In Greater Manchester, the city centre is faring well but the smaller town centres are losing trade and footfall. This is leaving behind a ghostly trail of abandoned shops and windswept empty precincts. However, some neighbourhoods thrive with local scenes, independent shops, bars and events. It is no wonder house prices are rising in places like Chorlton – the town offers something Jacobs would approve of.

Elsewhere, local centres provide a very poor environment for people. They need to adapt by creating convenient and pleasurable experiences for residents. We need to take a “whole place” perspective on decision making and action, which is exactly what devolution should enable. It should bring people together to discuss the best locations for health centres, bus stops, shops and housing to strengthen the overall attractiveness of local town centres. With devolution comes the opportunity to use new powers to strengthen our town centres and local communities – to make them sustainable and vibrant again.

Steve Millington is senior lecturer at Manchester Metropolitan University.

This article was originally published on The Conversation. Read the original article.

 
 
 
 

Ottawa-Gatineau, the national capital which language differences nearly split into two countries

The Canadian parliament, Ottawa.

There are many single urban areas with multiple, competing local identities: from the rivalry of Newcastle and Sunderland in Tyne & Wear, to the Wolverhampton residents who resolutely deny that they are part of Birmingham, despite being in the same urban conurbation and sharing a mayor.

However, no division is quite as stark as that of the Ottawa-Gatineau metropolitan area in Canada. Often referred to as the National Capital Region, Ottawa and Gatineau lie directly opposite each other on either side of the Ottawa River, a hundred miles from Montreal, the nearest other significant population centre. Because the conurbation straddles a provincial boundary, the two cities literally speak a different language, with Ottawa in predominantly Anglophone Ontario and Gatineau in Francophone Quebec.

This is reflected in their populations. According to the 2011 census, French was the mother tongue of 77 per cent of those in Gatineau, a percentage maintained by policies intended to keep French as Quebec’s dominant language. Similarly, although Ottawa provides some bilingual services, 68 per cent of its residents are predominantly Anglophone; Franco-Ontarians frequently complain that the city is not officially bilingual.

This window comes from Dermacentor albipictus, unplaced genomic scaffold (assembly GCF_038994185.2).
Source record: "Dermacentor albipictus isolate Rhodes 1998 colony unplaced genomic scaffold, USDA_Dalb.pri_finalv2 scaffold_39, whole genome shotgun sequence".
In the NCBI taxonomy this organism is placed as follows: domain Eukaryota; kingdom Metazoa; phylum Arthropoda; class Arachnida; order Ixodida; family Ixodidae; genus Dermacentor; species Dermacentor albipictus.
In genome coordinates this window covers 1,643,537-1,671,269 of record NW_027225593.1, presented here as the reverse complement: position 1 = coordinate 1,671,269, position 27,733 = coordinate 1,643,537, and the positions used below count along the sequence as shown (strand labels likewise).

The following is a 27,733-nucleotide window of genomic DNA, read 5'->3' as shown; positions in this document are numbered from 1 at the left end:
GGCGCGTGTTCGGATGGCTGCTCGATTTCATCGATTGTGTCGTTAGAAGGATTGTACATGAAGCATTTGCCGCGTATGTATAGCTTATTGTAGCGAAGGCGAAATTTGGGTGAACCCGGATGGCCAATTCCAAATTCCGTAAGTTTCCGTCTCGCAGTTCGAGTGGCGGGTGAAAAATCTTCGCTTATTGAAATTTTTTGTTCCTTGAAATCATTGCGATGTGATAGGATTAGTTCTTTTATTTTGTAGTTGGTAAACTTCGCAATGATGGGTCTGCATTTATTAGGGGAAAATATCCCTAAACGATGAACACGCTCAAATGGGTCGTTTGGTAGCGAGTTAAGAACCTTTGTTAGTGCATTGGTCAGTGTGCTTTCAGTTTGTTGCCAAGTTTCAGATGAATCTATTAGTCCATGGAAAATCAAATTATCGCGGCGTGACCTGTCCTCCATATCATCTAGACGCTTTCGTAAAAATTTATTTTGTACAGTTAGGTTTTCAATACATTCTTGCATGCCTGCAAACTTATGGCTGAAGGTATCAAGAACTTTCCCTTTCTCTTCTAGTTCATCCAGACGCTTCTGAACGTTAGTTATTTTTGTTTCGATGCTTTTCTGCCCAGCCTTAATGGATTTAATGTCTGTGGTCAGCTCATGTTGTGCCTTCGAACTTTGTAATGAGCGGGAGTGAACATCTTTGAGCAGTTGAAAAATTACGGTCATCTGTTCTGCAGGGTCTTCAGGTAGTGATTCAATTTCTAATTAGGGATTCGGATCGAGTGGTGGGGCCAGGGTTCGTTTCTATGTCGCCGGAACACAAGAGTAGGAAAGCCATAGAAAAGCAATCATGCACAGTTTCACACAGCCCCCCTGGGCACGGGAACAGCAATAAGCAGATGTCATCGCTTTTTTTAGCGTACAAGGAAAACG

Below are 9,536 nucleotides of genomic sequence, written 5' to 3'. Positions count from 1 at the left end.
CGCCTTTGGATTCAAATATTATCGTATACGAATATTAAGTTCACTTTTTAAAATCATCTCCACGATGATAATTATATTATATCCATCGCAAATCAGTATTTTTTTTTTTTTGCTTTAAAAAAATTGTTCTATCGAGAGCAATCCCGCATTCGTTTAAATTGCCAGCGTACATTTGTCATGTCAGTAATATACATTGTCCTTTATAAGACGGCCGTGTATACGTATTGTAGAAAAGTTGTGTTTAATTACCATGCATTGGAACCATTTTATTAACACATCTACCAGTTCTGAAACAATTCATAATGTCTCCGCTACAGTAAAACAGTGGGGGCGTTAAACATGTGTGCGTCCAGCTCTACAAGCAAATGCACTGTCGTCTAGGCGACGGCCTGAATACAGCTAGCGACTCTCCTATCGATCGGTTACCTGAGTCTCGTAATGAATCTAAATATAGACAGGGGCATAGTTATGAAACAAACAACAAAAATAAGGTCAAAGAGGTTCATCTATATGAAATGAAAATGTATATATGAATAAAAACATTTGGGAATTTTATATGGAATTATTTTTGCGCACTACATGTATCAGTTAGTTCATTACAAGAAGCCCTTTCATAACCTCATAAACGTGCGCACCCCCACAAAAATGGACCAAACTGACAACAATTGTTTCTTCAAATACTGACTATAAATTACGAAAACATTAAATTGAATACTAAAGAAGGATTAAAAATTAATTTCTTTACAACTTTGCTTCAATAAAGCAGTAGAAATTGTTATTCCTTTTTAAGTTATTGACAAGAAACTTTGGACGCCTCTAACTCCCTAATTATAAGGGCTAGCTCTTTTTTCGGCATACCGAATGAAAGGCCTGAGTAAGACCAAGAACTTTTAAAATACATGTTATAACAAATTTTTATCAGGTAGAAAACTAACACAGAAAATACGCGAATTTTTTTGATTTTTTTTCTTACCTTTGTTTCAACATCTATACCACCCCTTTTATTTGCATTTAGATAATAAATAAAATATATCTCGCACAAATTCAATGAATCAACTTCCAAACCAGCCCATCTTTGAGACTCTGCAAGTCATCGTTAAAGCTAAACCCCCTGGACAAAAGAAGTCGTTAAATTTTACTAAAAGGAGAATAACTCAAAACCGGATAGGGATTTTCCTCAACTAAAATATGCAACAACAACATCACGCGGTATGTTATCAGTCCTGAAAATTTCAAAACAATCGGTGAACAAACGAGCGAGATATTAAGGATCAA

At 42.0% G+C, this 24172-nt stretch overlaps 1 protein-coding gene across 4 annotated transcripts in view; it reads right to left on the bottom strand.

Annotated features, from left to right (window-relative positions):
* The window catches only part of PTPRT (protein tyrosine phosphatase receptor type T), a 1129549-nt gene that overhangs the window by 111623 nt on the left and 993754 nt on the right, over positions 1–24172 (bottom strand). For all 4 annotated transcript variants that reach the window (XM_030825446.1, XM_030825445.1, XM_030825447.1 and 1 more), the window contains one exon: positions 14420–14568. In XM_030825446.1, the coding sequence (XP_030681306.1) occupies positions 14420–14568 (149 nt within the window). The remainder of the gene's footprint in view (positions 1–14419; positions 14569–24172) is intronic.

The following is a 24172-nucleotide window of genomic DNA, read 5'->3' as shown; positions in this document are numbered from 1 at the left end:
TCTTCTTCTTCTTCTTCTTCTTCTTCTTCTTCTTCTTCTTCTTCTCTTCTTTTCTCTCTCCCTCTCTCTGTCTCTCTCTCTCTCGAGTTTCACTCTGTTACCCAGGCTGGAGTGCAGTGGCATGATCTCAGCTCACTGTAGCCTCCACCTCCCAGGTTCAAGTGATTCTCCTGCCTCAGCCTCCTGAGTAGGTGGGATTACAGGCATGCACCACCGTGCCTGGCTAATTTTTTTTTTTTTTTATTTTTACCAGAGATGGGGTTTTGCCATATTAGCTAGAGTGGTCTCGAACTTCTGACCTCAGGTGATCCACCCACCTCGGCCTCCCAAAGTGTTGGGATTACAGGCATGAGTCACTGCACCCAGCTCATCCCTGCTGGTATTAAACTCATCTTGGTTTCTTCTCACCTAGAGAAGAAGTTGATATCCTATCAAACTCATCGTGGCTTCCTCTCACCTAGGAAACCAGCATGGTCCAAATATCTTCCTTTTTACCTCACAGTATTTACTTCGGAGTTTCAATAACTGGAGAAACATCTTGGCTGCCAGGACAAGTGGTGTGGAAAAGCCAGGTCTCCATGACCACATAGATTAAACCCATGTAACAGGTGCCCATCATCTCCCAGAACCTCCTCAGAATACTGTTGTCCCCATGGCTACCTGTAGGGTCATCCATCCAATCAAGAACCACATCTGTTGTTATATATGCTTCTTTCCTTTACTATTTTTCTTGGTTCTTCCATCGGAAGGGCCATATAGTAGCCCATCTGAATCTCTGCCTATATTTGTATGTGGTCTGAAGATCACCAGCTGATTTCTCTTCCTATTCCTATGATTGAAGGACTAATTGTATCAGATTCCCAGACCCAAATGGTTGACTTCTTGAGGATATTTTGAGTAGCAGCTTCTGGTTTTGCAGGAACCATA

Although there are similar divided cities, such as the Cypriot capital of Nicosia, Ottawa-Gatineau is unique in that the city was not divided by a war or major political event: its two halves have been part of the same political territory since the British defeated the French in the Battle of the Plains of Abraham in 1759, before either of the cities were even established. Indeed, the oldest part of Gatineau is actually an Anglophone settlement with the name of Hull (it was merged into the Gatineau municipality in 2002).


Today, the two cities facing each other across the Ottawa river have separate services, and elect difference mayors to run them: OC Transpo serves Ottawa, the Société de Transport de l’Outaouais (STO) serves  Gatineau, and few tickets are transferrable between the two systems.

OC Transpo is currently constructing a light rail system to many parts of Ottawa; but proposals to expand the route into Gatineau, or to merge the two transport systems have been fraught with obstacles. The City of Ottawa owns a disused railway bridge, connecting the two cities, but arguments about funding and political differences have so far prevented it from being used as part of the light rail extension project.

The divisions between Ottawa and Gatineau are made all the more unusual by the fact that Ottawa is the federal capital of Canada – a country where bilingualism is entrenched in the Charter of Rights & Freedom as a bedrock principle of the Canadian constitution. As a result, while all proceedings within the Canadian legislature are bilingual, this principle of bilingualism is not reflected on the streets surrounding the building.

The inevitable map. Image: Google.

These linguistic, as well as political, differences have been a long-running theme in Canadian politics. Quebec held independence referendums in both 1980 and 1995; in the latter, the separatists were defeated by a margin of less than 0.6 per cent. Quebecois independence would be made all the more humiliating for Canada by the fact it would be losing the Canadian Museum of History in Gatineau, while its parliament was forced to look out across the river at its new neighbours.

While Quebec as a whole only narrowly rejected independence in 1995, 72 per cent of Gatineau residents voted against the separatist proposal. The presence of many federal employees living in the city, who commute to Ottawa, meant that the city was rather unenthusiastic about the prospect of independence.

So, with Quebec nationalism currently at a low ebb, Gatineau seems set to remain a part of Canada – albeit while retaining its independent from the other half of its conurbation, across the river. While recent challenges such as flooding may have been better tackled by a unitary authority, the National Capital Region seems set to remain a tale of two cities.